Want to Tweet in Mayan? This Group Can Help

Rising Voices is set to offer digital media classes to teach speakers of indigenous languages to create multimedia archives of their native dialects.

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Muharrem Oner / Getty Images

Correction Appended: Dec. 10, 2012

Twitter already has dozens of language options for its users, from Finnish to Farsi to Hebrew. But if the Living Tongues Institute has its way, the social networking site could soon adopt some rather uncommon lexicons. The Living Tongues Institute and the Enduring Voices Project have partnered with Rising Voices, an outreach initiative from international blogging community Global Voices, to offer digital media classes to help speakers of indigenous languages create multimedia archives of their native dialects.

The training sessions, called “Enduring Voices: Digital Media Workshop for Speakers of Endangered Languages in Latin America,” will be hosted at Chile’s Santiago Library over five days in January. According to the Rising Voices website, the classes will instruct 12 endangered-language speakers on how to document their vernacular “through the use of computers, cameras, audio recorders and other technologies.” (The classes themselves will be conducted in Spanish.)

The workshop’s “indigenous participants” will come from the native communities of Paraguay, Chile, the Peruvian Amazon, Mexico, El Salvador, Bolivia and Guatemala.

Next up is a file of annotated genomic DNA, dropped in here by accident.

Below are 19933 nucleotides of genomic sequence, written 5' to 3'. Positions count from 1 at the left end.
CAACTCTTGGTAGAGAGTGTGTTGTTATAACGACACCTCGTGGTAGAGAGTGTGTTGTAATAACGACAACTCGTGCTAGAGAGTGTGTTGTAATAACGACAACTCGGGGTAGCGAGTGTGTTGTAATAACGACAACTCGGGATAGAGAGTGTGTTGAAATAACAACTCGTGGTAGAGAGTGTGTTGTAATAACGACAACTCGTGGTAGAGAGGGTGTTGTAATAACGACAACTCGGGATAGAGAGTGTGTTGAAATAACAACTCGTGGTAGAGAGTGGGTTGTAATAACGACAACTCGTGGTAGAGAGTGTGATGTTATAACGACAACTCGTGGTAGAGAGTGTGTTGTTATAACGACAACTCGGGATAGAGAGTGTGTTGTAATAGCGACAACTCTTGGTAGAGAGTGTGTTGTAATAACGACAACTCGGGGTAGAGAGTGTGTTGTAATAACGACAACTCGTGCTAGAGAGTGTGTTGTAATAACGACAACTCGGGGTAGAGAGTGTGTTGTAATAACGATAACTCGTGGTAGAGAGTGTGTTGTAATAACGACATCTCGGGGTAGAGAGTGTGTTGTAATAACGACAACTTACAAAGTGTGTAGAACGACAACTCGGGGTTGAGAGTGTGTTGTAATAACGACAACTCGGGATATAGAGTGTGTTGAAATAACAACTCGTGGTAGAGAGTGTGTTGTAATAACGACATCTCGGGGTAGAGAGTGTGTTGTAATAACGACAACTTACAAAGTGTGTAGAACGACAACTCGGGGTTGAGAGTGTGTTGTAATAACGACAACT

(MORE: East Timor: A Former Colony Mulls the Politics of Teaching Portuguese)

Thanks to the effects of globalization, languages are fragile and increasingly vulnerable to extinction, Rising Voices writes on its website, but “digital technologies can help document and preserve [the] knowledge found in these languages.” The loss of indigenous languages, it writes, constitutes “a drastic change in humanity’s intellectual history.”

Earlier this year, National Geographic and the Living Tongues Institute for Endangered Languages gathered an “Enduring Voices Project” team to catalog the globe’s vanishing languages through talking dictionaries, which offer audio recordings of the dying tongues.

“Language extinction is not an inevitability, although it is a very strong trend that is going on right now,” K. David Harrison, a linguist at Swarthmore College who worked on the talking dictionaries, told LiveScience in February.

Harrison warned that the loss of indigenous languages also means the loss of a “vast knowledge base, knowledge of plants, animals, how to live sustainably, that is contained uniquely in those languages.”

(MORE: Did Climate Change Kill the Mayans?)

According to the Living Tongues Institute, South America’s many native dialects are facing “high” and “severe” threat levels, while the languages of Mesoamerican regions are somewhat less vulnerable. The Enduring Voices team estimates that a language dies out every 14 days, and more than half of humanity’s 7,000 spoken languages will disappear by the year 2100, as local communities forsake their native lexicon in the face of the growing popularity of languages like English, Spanish or Mandarin.

The Living Tongues workshops are looking to combat this by preserving such dialects as mam, a Mayan language from Guatemala. The classes, however, aren’t scheduled to begin until after Dec. 21—the predicted date of the apocalypse, if a well-publicized myth about the Mayan calendar holds true. In that case, there’s no hope for any of our languages after all.

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A previous version of this story incorrectly stated the relative roles of the Living Tongues Institute and Rising Voices in hosting the workshops.